There aren’t many downsides to being a freelancer, but one of them is undoubtedly the hassle connected with accounting, tax and national insurance. Here’s how National Insurance works if you are a freelancer.
Unfortunately, in the UK there’s more to freelance bookkeeping than sending an invoice for your work at the end of each month. As well as paying
National Insurance is a payment you make to the government to qualify for certain benefits that you might need over the course of your lifetime. They include your state pension, Shared Parental Pay and Jobseekers Allowance.
You must pay National Insurance if you’re over 16 years old and either earning £162 a week as an employee or, for the self-employed like you, generating more than £6,205 profit a year.
There are different classes of National Insurance (NI). The class you pay depends on your employment status, how much you earn, and whether you have any gaps in your National Insurance record.
Employees pay Class 1 NI and your company will automatically deduct the payments from your salary. With Class 1a or Class 1b payments, your employer pays for these as part of your package of company benefits.
If you’re self employed you pay Class 2 National Insurance, but it’s optional if you earn less than £6,205 in profit per year.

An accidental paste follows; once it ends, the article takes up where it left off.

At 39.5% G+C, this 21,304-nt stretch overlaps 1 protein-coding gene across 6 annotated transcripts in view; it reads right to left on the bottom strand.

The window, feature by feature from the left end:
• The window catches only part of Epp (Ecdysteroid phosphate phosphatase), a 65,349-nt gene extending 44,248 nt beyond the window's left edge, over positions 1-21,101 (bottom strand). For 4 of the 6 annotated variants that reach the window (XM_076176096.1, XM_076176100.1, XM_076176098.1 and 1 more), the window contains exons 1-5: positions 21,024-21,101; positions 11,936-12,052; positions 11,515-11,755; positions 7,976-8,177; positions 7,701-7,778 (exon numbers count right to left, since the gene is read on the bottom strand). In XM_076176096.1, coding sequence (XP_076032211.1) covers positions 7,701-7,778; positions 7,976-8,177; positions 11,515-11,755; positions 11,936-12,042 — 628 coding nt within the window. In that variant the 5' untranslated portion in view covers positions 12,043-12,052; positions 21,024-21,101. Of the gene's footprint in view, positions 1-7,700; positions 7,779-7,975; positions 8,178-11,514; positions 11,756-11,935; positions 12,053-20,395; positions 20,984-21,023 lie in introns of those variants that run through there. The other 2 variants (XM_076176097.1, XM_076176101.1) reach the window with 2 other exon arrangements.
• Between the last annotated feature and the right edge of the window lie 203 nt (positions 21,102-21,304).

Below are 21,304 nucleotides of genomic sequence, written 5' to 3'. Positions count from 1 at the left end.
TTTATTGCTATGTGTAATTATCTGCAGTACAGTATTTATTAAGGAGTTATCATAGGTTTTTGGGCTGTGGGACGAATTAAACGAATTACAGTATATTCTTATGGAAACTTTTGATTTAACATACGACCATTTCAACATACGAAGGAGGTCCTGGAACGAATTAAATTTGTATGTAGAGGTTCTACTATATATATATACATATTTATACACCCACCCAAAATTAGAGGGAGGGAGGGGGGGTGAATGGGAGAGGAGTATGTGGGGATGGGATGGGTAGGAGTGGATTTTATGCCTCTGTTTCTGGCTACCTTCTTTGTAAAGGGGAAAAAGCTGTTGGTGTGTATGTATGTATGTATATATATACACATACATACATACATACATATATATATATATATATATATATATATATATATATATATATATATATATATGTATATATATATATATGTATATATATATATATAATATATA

Class 3 NI payments are for people who want to make voluntary contributions to avoid having any gaps in their NI record. Gaps could mean you might not qualify for the full State Pension at retirement age.
If you’re self employed and earn more than £8,424 per year, you need to pay Class 4 contributions.
The payment structure is quite complicated as it addresses different levels of earnings. For example, an employed person with an average salary will pay Class 1 payments equating to 12 per cent of their gross monthly pay.
For freelancers and self employed people earning more than £8,424 but less than £46,350, the Class 2 payment is 9% of your profit. Visit the government website for more information.
If you’re self employed, your NI bill is calculated at the end of your tax year when you do your self-assessment. But if you’ve set up your freelancing business as a limited company, then you’re a Director, which means you’re classed as an employee.
If you have a limited company, you’ll probably have an accountant who will manage the NI payments as part of your annual accounts.
If you’re both employed and earning on a self-employed basis, you could end up paying more NI than you need to. If you think this is the case, you can apply to HMRC to check your record and claim a refund if you’ve overpaid. Again, speak to an accountant for advice – they will help you avoid
overpaying in future.